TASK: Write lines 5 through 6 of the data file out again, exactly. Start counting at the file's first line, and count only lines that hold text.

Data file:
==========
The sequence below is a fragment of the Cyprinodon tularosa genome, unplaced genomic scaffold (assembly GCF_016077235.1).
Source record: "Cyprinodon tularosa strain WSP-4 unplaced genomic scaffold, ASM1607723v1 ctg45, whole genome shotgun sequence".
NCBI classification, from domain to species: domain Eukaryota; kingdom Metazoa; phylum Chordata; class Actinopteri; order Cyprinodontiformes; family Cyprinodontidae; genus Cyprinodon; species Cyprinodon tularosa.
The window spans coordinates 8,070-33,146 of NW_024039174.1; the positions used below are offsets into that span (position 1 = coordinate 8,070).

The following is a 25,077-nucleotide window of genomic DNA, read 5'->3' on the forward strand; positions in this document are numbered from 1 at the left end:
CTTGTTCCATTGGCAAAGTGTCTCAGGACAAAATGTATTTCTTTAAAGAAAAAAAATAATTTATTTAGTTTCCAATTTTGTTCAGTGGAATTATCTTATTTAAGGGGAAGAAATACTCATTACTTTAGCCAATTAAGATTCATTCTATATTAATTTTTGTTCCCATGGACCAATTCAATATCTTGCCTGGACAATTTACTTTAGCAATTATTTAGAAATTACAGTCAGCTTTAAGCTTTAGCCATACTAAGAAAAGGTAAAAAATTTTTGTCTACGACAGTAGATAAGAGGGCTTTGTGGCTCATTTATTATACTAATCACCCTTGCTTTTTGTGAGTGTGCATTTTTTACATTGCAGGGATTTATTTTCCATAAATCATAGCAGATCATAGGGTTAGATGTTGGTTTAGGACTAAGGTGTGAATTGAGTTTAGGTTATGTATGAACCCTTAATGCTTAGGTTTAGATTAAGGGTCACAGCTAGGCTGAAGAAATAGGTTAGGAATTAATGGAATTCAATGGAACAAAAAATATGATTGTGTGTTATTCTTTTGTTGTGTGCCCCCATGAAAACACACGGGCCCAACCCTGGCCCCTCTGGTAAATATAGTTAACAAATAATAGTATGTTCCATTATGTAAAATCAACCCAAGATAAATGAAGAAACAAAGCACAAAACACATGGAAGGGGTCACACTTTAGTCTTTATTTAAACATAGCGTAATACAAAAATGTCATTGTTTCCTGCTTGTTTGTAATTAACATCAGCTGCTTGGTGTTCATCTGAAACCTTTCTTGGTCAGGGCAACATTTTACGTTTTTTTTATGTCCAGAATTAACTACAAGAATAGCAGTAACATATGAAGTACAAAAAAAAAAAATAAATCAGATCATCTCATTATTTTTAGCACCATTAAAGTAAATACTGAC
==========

The following is a 25,077-nucleotide window of genomic DNA, read 5'->3' on the forward strand; positions in this document are numbered from 1 at the left end:
CTTGTTCCATTGGCAAAGTGTCTCAGGACAAAATGTATTTCTTTAAAGAAAAAAAATAATTTATTTAGTTTCCAATTTTGTTCAGTGGAATTATCTTATTTAAGGGGAAGAAATACTCATTACTTTAGCCAATTAAGATTCATTCTATATTAATTTTTGTTCCCATGGACCAATTCAATATCTTGCCTGGACAATTTACTTTAGCAATTATTTAGAAATTACAGTCAGCTTTAAGCTTTAGCCATACTAAGAAAAGGTAAAAAATTTTTGTCTACGACAGTAGATAAGAGGGCTTTGTGGCTCATTTATTATACTAATCACCCTTGCTTTTTGTGAGTGTGCATTTTTTACATTGCAGGGATTTATTTTCCATAAATCATAGCAGATCATAGGGTTAGATGTTGGTTTAGGACTAAGGTGTGAATTGAGTTTAGGTTATGTATGAACCCTTAATGCTTAGGTTTAGATTAAGGGTCACAGCTAGGCTGAAGAAATAGGTTAGGAATTAATGGAATTCAATGGAACAAAAAATATGATTGTGTGTTATTCTTTTGTTGTGTGCCCCCATGAAAACACACGGGCCCAACCCTGGCCCCTCTGGTAAATATAGTTAACAAATAATAGTATGTTCCATTATGTAAAATCAACCCAAGATAAATGAAGAAACAAAGCACAAAACACATGGAAGGGGTCACACTTTAGTCTTTATTTAAACATAGCGTAATACAAAAATGTCATTGTTTCCTGCTTGTTTGTAATTAACATCAGCTGCTTGGTGTTCATCTGAAACCTTTCTTGGTCAGGGCAACATTTTACGTTTTTTTTATGTCCAGAATTAACTACAAGAATAGCAGTAACATATGAAGTACAAAAAAAAAAAATAAATCAGATCATCTCATTATTTTTAGCACCATTAAAGTAAATACTGAC